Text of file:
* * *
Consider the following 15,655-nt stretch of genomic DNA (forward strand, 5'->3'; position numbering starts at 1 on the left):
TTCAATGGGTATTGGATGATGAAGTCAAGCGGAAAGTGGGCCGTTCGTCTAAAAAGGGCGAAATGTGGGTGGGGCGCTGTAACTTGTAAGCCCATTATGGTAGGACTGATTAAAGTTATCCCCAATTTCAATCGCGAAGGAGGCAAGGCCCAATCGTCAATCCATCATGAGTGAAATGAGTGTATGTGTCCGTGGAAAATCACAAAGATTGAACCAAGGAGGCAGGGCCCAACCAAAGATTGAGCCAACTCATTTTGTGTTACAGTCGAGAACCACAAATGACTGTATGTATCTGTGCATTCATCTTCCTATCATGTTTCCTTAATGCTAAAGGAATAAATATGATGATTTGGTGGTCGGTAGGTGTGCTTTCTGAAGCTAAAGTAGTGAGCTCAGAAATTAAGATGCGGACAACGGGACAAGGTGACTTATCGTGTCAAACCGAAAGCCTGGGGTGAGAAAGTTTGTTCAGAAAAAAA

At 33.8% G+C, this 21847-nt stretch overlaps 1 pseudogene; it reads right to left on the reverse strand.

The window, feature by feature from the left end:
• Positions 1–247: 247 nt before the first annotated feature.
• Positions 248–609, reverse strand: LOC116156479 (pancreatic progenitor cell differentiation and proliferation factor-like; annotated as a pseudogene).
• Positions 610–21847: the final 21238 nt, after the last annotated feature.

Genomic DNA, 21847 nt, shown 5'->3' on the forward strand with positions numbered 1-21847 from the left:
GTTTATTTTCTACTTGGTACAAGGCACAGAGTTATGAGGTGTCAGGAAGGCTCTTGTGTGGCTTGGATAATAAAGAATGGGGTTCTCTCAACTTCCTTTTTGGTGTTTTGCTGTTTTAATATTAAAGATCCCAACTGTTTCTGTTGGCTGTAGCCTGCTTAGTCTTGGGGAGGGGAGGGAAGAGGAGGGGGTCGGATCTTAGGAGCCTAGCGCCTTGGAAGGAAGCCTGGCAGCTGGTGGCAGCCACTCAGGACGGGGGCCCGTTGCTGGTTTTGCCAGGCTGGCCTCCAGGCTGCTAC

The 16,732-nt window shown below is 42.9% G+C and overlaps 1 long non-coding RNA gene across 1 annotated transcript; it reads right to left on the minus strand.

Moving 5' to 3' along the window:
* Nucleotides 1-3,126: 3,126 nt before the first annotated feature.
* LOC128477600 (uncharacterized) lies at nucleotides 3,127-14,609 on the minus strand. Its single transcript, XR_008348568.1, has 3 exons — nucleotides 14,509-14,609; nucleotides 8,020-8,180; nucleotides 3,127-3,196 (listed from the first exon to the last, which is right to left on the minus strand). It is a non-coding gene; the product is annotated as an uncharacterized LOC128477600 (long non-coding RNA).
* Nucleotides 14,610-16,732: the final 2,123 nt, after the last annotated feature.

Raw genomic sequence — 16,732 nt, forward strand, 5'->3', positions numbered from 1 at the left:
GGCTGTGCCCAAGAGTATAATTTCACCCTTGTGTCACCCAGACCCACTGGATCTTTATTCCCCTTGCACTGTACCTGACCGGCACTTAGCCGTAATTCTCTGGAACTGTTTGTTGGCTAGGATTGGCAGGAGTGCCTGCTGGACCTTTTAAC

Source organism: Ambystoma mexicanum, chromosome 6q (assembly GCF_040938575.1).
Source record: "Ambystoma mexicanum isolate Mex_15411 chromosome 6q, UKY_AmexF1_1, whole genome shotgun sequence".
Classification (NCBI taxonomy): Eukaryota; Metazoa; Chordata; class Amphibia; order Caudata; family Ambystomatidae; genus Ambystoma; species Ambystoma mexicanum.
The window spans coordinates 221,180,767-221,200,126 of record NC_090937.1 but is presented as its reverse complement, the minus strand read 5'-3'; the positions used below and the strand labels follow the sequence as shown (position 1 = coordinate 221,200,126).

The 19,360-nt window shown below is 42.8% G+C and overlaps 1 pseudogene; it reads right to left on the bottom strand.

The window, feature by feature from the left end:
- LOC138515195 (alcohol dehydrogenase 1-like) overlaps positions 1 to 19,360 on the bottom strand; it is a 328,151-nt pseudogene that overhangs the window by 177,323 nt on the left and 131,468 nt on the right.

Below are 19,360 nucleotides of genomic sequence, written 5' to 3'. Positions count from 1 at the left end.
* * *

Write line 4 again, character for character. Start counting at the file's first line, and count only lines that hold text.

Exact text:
The window, feature by feature from the left end: